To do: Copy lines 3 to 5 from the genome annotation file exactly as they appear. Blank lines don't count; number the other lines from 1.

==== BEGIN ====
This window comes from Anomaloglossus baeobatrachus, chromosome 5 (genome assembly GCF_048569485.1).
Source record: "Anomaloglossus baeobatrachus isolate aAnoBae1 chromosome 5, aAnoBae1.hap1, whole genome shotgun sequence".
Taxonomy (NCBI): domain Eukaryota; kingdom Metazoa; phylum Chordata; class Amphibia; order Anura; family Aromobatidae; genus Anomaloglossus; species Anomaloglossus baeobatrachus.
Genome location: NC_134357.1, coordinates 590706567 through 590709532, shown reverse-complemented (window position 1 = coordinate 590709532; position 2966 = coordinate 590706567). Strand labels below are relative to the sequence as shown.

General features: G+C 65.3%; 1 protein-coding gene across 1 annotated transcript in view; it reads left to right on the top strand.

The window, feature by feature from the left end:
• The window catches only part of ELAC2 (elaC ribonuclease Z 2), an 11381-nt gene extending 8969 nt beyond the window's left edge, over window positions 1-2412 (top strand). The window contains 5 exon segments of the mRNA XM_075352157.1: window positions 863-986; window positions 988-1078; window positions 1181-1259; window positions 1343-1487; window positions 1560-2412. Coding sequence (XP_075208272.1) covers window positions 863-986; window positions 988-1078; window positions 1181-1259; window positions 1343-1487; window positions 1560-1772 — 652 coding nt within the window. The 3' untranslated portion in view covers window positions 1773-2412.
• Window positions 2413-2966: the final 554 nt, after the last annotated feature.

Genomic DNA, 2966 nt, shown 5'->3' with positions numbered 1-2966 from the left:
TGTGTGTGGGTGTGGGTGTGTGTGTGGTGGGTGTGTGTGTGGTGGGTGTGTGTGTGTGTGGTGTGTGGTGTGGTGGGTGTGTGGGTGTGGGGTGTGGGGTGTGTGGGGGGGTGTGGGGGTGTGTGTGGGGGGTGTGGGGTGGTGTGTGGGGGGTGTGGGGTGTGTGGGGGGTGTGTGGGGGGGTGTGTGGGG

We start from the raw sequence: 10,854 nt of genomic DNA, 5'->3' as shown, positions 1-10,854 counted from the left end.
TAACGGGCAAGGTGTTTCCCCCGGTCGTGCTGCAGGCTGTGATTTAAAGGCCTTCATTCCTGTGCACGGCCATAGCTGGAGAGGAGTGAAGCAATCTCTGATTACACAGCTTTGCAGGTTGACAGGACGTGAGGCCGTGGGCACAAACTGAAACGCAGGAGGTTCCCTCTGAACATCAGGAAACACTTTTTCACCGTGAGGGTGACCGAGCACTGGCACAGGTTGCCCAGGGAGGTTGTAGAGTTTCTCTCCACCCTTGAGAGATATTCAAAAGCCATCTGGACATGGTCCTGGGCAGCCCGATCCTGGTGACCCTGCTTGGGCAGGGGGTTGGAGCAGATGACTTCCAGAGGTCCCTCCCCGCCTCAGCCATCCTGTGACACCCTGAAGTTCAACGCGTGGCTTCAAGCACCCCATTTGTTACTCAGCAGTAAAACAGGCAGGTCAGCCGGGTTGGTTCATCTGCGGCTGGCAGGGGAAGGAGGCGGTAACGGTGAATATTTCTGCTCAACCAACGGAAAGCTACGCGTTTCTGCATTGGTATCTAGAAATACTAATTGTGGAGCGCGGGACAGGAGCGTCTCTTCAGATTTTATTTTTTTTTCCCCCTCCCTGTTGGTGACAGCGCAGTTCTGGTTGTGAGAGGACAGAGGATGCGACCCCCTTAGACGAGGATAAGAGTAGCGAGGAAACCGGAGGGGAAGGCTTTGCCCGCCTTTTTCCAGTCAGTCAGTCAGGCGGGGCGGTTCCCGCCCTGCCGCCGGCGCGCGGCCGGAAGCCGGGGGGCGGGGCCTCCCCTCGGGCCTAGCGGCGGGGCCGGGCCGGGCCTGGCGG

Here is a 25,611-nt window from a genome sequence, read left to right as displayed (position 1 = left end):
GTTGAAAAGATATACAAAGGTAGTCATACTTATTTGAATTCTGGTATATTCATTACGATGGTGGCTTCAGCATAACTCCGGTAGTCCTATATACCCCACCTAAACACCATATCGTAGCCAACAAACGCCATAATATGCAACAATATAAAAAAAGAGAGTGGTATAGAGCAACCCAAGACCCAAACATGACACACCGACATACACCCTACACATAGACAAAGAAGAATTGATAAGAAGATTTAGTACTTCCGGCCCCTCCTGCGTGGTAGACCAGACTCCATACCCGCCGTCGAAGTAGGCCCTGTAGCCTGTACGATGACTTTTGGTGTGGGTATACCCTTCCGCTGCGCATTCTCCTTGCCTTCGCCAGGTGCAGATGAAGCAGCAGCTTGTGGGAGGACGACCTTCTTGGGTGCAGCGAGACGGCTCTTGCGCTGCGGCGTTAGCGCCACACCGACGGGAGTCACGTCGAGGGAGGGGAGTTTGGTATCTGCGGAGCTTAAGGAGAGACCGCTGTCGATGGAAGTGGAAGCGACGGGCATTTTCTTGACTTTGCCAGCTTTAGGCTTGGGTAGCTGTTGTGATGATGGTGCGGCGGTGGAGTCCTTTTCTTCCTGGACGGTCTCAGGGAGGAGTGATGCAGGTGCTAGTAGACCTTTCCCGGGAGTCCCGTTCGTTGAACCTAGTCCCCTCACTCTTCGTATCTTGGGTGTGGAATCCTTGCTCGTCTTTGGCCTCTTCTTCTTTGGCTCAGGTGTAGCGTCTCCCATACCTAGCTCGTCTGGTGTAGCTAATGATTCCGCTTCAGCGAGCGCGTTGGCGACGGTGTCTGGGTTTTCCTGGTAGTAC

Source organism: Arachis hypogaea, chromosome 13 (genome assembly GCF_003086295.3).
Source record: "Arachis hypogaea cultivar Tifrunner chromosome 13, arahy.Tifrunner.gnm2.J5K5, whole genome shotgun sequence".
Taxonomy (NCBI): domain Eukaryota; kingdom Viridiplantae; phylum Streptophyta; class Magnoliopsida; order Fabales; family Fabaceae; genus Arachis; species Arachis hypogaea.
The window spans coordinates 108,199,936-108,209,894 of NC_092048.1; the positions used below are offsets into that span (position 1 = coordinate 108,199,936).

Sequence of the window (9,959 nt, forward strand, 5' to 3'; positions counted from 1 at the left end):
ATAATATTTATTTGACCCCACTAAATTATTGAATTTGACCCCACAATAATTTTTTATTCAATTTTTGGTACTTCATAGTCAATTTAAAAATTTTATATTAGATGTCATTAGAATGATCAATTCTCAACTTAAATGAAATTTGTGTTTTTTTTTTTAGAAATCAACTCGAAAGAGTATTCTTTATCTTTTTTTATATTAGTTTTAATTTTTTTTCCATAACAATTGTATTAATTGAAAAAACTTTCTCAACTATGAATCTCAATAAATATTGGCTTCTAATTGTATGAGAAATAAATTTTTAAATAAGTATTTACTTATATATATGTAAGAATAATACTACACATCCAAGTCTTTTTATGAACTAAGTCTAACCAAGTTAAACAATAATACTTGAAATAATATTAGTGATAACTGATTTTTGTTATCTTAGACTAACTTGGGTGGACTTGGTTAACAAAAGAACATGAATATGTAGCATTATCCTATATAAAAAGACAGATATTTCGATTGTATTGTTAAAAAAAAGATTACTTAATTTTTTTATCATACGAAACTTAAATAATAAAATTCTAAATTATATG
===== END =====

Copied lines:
Taxonomy (NCBI): domain Eukaryota; kingdom Metazoa; phylum Chordata; class Amphibia; order Anura; family Aromobatidae; genus Anomaloglossus; species Anomaloglossus baeobatrachus.
Genome location: NC_134357.1, coordinates 590706567 through 590709532, shown reverse-complemented (window position 1 = coordinate 590709532; position 2966 = coordinate 590706567). Strand labels below are relative to the sequence as shown.

General features: G+C 65.3%; 1 protein-coding gene across 1 annotated transcript in view; it reads left to right on the top strand.